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Hacked Security Cameras, DVRs Cause Massive DDoS Internet Attacks

Distributed denial-of-service (DDoS) attacks carried out by hackers using as many as one million Chinese-made security cameras

Hacked Security Cameras, DVRs Cause Massive DDoS Internet Attacks

I am often asked, why should I buy a surveillance system from IHAAVS when I can buy one from one of the big-box stores and possible save money.

Though there are many reasons, today, a million-plus surveillance system owners are learning one of the largest reasons first hand - and that reason is local warranty and support.

Dahua, one of the world’s largest suppliers of surveillance cameras and NVRs, has suffered a DDoS attack, rendering about one million surveillance devices useless. Apparently, malware was responsible for attacking older devices with outdated software, as well as systems with weak or non-existent passwords.

Hackers seized control of countless security cameras and DVRs to unleash several massive Internet attacks last week, setting off fresh concerns about the susceptibility of connected devices in homes and businesses.

Level 3 Communications, a global communications provider based in Broomfield, Colo., identified video surveillance cameras and recorders made by Chinese manufacturer Dahua Technology, one of the largest surveillance camera manufactures in the world, as the sources of a majority of last week’s cyberattacks, but said other Web-enabled devices are also being hijacked into a new cyber warfare network currently being assembled.

“We’re thinking this is the tip of the iceberg,” Dale Drew, head of security at Level 3 Communications, told the Wall Street Journal.

A Dahua spokeswoman told the Wall Street Journal on Thursday the company is reviewing Level 3’s research. She said malware could succeed in attacking older devices with outdated software.

“We strongly recommend users to upgrade the firmware of devices,” and set a strong password to reduce risks, the spokeswoman told the newspaper.

Dahua, said to be the world’s second largest provider of video surveillance products behind Hikvision, brings its wares to the security marketplace through distribution.

Level 3 said H.264 DVRs made by Dahua were especially prevalent in the attacks, though security researchers said other brands were affected. In some cases the devices were not protected with passwords or had generic passwords, Drew told the newspaper.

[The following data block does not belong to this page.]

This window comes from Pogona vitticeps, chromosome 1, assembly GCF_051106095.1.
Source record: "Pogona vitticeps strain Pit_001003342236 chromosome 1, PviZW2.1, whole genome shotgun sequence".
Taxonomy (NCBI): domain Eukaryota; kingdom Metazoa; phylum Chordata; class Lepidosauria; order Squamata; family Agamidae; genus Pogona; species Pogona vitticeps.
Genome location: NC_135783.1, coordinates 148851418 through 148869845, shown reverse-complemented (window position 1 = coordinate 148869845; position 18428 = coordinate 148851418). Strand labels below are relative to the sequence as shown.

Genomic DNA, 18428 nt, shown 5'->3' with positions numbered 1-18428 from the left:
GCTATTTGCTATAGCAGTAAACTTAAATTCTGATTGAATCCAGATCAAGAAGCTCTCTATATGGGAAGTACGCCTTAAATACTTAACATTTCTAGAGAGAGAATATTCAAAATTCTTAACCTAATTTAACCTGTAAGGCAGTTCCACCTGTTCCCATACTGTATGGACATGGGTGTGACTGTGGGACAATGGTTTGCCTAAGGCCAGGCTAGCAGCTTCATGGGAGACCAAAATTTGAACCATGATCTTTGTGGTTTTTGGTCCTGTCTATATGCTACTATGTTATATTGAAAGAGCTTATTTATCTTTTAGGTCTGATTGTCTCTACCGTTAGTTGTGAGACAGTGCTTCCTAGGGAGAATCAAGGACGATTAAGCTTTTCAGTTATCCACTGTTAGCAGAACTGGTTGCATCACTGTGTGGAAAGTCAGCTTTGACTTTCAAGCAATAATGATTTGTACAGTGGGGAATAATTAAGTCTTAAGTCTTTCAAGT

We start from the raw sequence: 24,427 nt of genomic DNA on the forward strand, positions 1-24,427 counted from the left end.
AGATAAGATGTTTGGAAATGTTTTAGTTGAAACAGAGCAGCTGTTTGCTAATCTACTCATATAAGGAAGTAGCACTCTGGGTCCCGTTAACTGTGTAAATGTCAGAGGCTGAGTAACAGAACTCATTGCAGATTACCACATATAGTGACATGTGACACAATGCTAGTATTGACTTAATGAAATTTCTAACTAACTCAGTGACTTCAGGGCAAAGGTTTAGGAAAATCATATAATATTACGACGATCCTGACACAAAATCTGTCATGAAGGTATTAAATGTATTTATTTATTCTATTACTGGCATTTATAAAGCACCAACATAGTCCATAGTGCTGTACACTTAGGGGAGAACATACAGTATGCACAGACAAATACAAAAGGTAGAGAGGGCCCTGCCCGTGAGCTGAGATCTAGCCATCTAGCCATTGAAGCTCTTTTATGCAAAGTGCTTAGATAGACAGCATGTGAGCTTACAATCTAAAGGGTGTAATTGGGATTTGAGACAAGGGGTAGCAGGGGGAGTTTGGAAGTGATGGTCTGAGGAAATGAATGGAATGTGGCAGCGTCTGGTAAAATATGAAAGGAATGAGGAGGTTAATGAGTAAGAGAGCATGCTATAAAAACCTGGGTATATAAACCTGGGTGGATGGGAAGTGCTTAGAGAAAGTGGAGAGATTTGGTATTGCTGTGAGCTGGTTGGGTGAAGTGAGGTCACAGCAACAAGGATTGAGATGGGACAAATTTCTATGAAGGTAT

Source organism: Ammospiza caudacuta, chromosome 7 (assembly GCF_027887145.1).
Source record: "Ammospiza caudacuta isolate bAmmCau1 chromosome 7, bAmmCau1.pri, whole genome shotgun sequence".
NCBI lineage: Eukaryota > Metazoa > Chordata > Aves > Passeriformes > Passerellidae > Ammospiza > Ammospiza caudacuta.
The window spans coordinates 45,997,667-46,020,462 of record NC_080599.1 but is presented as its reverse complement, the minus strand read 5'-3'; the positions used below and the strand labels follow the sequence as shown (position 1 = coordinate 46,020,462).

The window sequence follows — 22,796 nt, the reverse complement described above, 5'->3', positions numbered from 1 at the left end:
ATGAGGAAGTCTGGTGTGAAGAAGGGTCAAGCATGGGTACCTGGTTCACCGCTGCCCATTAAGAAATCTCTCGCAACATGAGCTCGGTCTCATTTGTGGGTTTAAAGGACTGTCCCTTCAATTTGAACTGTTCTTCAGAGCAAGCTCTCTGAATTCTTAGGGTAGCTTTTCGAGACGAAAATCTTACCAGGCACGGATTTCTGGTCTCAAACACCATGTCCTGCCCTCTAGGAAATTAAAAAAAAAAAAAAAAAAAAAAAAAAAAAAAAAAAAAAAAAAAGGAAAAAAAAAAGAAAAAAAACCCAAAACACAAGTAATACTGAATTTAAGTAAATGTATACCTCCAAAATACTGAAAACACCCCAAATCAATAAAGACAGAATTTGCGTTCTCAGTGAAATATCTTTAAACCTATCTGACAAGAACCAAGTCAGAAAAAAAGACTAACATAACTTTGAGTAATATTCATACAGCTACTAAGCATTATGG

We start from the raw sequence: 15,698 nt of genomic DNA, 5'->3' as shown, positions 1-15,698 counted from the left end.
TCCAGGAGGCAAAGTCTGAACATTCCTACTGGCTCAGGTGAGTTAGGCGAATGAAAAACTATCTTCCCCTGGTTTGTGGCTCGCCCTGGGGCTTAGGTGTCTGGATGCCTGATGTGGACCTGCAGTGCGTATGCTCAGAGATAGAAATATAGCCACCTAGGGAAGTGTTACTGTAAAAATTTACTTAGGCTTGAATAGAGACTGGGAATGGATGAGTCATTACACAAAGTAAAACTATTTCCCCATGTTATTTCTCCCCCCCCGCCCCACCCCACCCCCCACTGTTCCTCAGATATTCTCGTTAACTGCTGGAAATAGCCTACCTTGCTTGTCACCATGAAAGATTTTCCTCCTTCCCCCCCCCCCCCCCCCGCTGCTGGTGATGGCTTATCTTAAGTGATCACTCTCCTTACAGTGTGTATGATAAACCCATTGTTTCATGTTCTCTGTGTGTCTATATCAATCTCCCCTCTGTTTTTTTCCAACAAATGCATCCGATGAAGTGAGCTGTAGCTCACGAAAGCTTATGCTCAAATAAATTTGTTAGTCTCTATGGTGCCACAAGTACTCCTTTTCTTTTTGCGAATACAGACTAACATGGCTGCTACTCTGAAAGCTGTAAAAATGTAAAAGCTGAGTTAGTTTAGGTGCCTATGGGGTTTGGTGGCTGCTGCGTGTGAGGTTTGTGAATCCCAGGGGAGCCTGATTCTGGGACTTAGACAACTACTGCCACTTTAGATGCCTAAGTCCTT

The attackers used as many as one million Chinese-made security cameras, DVRs and other infected devices to generate webpage requests and data that knocked their targets offline, the newspaper reported. It has not been determined if the attackers had access to video feeds from the infected devices.

Among those affected last week by the distributed denial-of-service attacks (DDoS) was Akamai Technologies, a content delivery network and cloud services provider based in Cambridge, Mass. Akamai said malicious traffic on its network on Sept. 20 reached 700 gigabits a second — equivalent to 140,000 high-definition movies streaming at once.

In a distributed denial-of-service, large numbers of compromised systems (sometimes called a botnet) attack a single target. The website of well-known security researcher and journalist Brian Krebs was forced offline last week as well after getting hit for more than two days with an unprecedented flood of traffic.

“We need to address this as a clear and present threat not just to censorship but to critical infrastructure,” Krebs told the Wall Street Journal.

To clarify, anything connected to the internet, including your smartphone or tablet is vulnerable or at risk to hacking and without proper management and password rotation, will probably become a target of some type of malware or Internet attack. The key takeaway here is to utilize the services or a professional organization that keeps track of these malicious activities and will help guide you around the turbulent waters. We have technology packages that continually monitoring the systems of our client's 7x24x365 to ensure that they are not impacted by this type of malicious activity.

If you’re interested in installing a Surveillance System or want a technician to view your surveillance system to insure that it has not been compromised, give us a call at 214-396-5858.